EJ Statutes Grow at the State Level

Sev­er­al states have start­ed to address the dis­pro­por­tion­ate and inequitable effects that their low-income and minor­i­ty com­mu­ni­ties have long faced through new statutes that impose per­mit­ting lim­its or enshrine addi­tion­al envi­ron­men­tal review require­ments. It is time for a roundup of these efforts. 


Passed in 2016, SB 1000 requires Cal­i­for­nia local­i­ties to iden­ti­fy dis­ad­van­taged com­mu­ni­ties” with­in their juris­dic­tions and address envi­ron­men­tal jus­tice in their gen­er­al plans for land use. In their plans, cities and coun­ties must iden­ti­fy objec­tives and poli­cies to reduce the unique or com­pound­ed health risks in dis­ad­van­taged com­mu­ni­ties [through] the reduc­tion of pol­lu­tion expo­sure, includ­ing the improve­ment of air qual­i­ty, and the pro­mo­tion of pub­lic facil­i­ties, food access, safe and san­i­tary homes, and phys­i­cal activ­i­ty.” These local gov­ern­ments must also work to increase com­mu­ni­ty engage­ment in pub­lic decisionmaking.”


In July 2021, Col­orado passed HB 21 – 1266 to address the envi­ron­men­tal inequities expe­ri­enced by dis­pro­por­tion­ate­ly impact­ed com­mu­ni­ties.” The bill envi­sions addi­tion­al per­mit­ting require­ments for pol­lu­tion sources that affect dis­pro­por­tion­ate­ly impact­ed com­mu­ni­ties. It also sets out new require­ments for iden­ti­fy­ing dis­pro­por­tion­ate­ly impact­ed com­mu­ni­ties and mon­i­tor­ing new and mod­i­fied sources of pol­lu­tants in these com­mu­ni­ties. The bill also calls for a task force to con­sid­er a poten­tial require­ment that agen­cies pre­pare an envi­ron­men­tal equi­ty analy­sis for any state action that has the poten­tial to cause neg­a­tive envi­ron­men­tal or pub­lic health impacts to a dis­pro­por­tion­ate­ly impact­ed com­mu­ni­ty.” The bill also envi­sions the poten­tial for a con­sid­er­a­tion of cumu­la­tive impacts and instructs the task force to con­sid­er the impact of the analy­sis on per­mit­ting. The bill exempt­ed agri­cul­tur­al sources from any addi­tion­al conditions.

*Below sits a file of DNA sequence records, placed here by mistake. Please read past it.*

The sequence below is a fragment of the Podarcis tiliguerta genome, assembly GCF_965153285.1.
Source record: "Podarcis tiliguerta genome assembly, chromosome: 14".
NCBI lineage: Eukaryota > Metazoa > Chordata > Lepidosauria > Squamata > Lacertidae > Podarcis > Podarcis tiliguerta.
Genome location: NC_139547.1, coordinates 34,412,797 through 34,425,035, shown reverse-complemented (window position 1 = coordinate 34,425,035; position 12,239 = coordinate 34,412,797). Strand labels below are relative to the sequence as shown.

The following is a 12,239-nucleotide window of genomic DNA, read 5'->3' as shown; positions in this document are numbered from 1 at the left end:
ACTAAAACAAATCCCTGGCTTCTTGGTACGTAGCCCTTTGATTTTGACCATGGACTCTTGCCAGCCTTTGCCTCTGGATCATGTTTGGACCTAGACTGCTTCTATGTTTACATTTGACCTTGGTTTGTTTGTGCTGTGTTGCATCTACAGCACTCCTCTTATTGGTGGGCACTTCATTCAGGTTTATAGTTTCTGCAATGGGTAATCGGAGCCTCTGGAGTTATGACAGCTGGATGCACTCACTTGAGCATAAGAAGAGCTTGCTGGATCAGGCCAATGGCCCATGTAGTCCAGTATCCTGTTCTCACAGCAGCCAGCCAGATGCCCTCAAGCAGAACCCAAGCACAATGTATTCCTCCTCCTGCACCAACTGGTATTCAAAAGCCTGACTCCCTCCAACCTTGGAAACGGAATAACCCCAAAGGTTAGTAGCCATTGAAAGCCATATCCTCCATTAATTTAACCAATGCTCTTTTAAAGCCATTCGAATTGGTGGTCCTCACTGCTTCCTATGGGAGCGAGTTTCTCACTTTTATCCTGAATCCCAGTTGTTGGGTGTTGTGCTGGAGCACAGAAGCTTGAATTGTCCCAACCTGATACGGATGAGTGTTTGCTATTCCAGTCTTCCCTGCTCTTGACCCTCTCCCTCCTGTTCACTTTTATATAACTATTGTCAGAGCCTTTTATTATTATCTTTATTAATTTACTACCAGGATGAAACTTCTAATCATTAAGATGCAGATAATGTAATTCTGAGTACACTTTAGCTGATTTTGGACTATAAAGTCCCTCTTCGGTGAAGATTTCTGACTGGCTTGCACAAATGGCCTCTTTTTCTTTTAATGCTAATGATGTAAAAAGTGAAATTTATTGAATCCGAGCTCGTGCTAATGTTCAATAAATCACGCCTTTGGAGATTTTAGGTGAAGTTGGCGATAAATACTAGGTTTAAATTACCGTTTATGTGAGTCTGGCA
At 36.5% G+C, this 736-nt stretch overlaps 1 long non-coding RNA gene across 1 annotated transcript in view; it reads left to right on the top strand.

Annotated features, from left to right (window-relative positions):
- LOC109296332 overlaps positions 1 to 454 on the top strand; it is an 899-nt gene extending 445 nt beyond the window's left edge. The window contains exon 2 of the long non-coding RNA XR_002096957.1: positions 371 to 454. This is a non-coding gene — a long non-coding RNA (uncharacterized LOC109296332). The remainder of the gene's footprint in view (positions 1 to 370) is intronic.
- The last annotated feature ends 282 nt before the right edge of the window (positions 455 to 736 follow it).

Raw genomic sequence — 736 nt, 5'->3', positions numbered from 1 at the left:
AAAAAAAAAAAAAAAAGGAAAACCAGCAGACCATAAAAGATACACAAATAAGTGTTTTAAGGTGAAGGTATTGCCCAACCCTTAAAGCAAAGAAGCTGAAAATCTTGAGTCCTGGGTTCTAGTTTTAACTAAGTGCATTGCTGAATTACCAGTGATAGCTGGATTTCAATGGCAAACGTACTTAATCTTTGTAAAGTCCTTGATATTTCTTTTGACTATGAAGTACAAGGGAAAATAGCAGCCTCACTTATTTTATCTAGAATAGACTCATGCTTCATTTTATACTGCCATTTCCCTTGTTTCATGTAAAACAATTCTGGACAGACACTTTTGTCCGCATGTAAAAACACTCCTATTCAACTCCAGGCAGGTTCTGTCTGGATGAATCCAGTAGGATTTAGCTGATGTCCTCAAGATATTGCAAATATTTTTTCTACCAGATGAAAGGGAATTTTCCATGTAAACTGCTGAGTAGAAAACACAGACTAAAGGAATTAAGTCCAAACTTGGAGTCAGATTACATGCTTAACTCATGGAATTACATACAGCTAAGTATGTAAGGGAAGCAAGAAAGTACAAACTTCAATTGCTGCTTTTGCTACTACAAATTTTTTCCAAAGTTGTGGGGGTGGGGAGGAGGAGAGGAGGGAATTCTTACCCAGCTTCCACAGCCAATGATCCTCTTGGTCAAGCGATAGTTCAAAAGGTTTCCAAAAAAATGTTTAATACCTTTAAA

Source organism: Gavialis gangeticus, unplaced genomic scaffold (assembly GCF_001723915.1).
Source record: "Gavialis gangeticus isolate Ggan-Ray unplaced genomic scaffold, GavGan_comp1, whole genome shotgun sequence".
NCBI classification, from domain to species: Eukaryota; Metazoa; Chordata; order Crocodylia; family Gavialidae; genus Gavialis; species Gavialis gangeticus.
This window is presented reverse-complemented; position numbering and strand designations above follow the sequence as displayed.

Passed in 2011 the state’s Envi­ron­men­tal Jus­tice Act rec­og­nizes that cer­tain com­mu­ni­ties in the State may suf­fer dis­pro­por­tion­ate­ly from envi­ron­men­tal haz­ards relat­ed to facil­i­ties with per­mits approved by the State.” The statute cre­at­ed the Com­mis­sion on Envi­ron­men­tal Jus­tice and instruct­ed it to devel­op cri­te­ria and reg­u­lar­ly report to the Gov­er­nor on options that address con­cerns of envi­ron­men­tal jus­tice. The leg­is­la­ture is cur­rent­ly con­sid­er­ing HB4093 which would require the per­mit­ting process for new sources of air pol­lu­tion to include the review of cumu­la­tive impacts of air pol­lu­tion sources.


Mass­a­chu­setts’ Cli­mate Act, passed in 2021, requires an envi­ron­men­tal impact report for state projects that will cause dam­age to the envi­ron­ment” and will affect an envi­ron­men­tal jus­tice pop­u­la­tion.” That analy­sis should address any exist­ing unfair or inequitable pub­lic health and cli­mate impacts, as well as the dis­pro­por­tion­ate health and envi­ron­men­tal impacts that would like­ly result from a project. Mass­a­chu­setts’ Depart­ment of Envi­ron­men­tal Pro­tec­tion is also required to eval­u­ate and seek pub­lic com­ment on the incor­po­ra­tion of cumu­la­tive impact analy­ses in the assess­ment and iden­ti­fi­ca­tion of cer­tain cat­e­gories of per­mits and approvals.” The depart­ment has pro­posed a Cumu­la­tive Impact Analy­sis Frame­work for Air Per­mits for com­ment, which will ulti­mate­ly be incor­po­rat­ed into per­mit­ting rules and used to eval­u­ate the poten­tial impacts that a project would have on the air emis­sions in or near envi­ron­men­tal jus­tice communities.